With Joe Mauer and Trevor Plouffe on base and no outs in the 12th, Colabello came through with a single up the middle to score both of them. Mauer had started the rally with an infield single before Plouffe doubled down the left-field line.
It was another big hit for Colabello, who also crushed a two-run homer as part of a four-run Twins fourth inning. He has 26 RBIs on the season to rank second in the Majors to Miami's Giancarlo Stanton (27).
"It was a big night for Chris Colabello," Twins manager Ron Gardenhire said. "He's up to 26 RBIs this month. He still has a chance to add on, which is pretty special, especially for a guy who says, as he put it, in 'beer leagues' a couple years ago. So it's fun to watch."
Colabello also tied the club record for RBIs in April, joining Hall of Famer Kirby Puckett, who had 26 in 1994. Colabello, who played in the independent Can-Am League for seven years before joining the Twins organization in 2012, has six more games this month.
"It's quite an honor," Colabello said. "You start getting mixed in with names like that and you realize how special this game is and how special this opportunity to be here is. It's certainly something I'll remember for a long time."
It was a special performance for Colabello, as both his parents were in town from Milford, Mass., to see him play. His mother, Silvana, was celebrating her birthday, and was being interviewed by Fox Sports North when her son delivered a two-run homer in the fourth.
"That's a pretty cool moment," Colabello said. "I'm obviously blessed to have my parents in my life, and to have them along with me is pretty neat. It's weird because April 23 has always been a special day for me, hitting-wise. It seems like every time I play on her birthday something crazy happens."
Colabello's go-ahead single in the 12th made reliever Casey Fien a winner, as the right-hander tossed 2 1/3 scoreless innings, including recording the final out in the ninth with the bases loaded. Closer Glen Perkins tossed a scoreless 12th to get his fourth save.
"We did some good things offensively, but they just didn't translate into enough runs," Rays manager Joe Maddon said.
Right-hander Mike Pelfrey struggled again, as he now has yet to pitch more than 5 1/3 innings through his first four starts. He gave up four runs (three earned) on six hits and three walks over five-plus innings on Wednesday night.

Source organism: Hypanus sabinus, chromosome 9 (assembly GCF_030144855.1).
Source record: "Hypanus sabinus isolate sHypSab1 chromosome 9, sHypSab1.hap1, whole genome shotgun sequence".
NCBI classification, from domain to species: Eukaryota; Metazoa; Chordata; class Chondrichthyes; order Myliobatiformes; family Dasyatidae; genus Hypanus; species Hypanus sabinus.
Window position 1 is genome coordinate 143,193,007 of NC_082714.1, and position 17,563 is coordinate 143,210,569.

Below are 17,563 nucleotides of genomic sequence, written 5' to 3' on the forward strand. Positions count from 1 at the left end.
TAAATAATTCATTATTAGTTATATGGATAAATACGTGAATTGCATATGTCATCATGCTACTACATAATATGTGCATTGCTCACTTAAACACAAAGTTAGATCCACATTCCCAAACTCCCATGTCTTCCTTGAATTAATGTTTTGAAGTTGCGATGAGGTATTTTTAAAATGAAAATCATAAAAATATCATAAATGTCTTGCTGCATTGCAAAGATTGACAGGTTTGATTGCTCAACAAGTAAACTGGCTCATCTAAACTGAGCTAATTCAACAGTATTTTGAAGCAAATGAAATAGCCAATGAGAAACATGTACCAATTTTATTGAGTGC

"I thought it was better, but it's obviously nowhere close to where I want to be," Pelfrey said. "The best thing about tonight's game is we won."
Pelfrey was hurt by bad luck in the first inning, as Desmond Jennings reached on a broken-bat infield single with one out that hit the second-base bag. Jennings then stole second base with catcher Josmil Pinto's throw sailing into center field to allow Jennings to reach third and score on an RBI groundout from Matt Joyce.
Pelfrey didn't help his cause in the third, however, as he threw a wild pitch with two runners on and one out, allowing Ryan Hanigan to reach third. It proved costly, as Joyce brought home Hanigan with a sacrifice fly to center field to give the Rays an early 2-0 lead.
But the Twins struck in the fourth against right-hander Jake Odorizzi. Plouffe started the rally with a leadoff walk before Colabello delivered his two-run blast to tie the game at 2. It was Colabello's third homer of the year and his second in as many days.
The Twins kept the rally going, as they loaded the bases with nobody out against Odorizzi before Eduardo Escobar gave Minnesota the lead with a sacrifice fly that knocked Odorizzi from the game after just 3 1/3 innings. Reliever Brandon Gomes came in and surrendered an RBI single to Sam Fuld, who was playing his first game with the Twins since being picked up off waivers from the A's on Sunday.
But the Rays promptly answered in the fifth on a two-out RBI single from Evan Longoria, who beat out a soft chopper hit to Plouffe at third base. Tampa Bay tied it in the sixth, when Pelfrey gave up a leadoff single to Wil Myers and hit Logan Forsythe with a pitch.
Michael Tonkin replaced Pelfrey, and he issued a one-out walk to load the bases, which led to the Twins bringing in left-hander Caleb Thielbar to face Ben Zobrist, who tied the game with a sacrifice fly to center. But the Rays were held scoreless over the final six innings in a game that lasted nearly five hours.
"Guys came in and made some big pitches to get out of it," Gardenhire said. "Casey was fantastic. And most of the guys who went in there did a good job. The game could've went a lot of ways, but fortunately we came through with some big hits at the end to get a big win."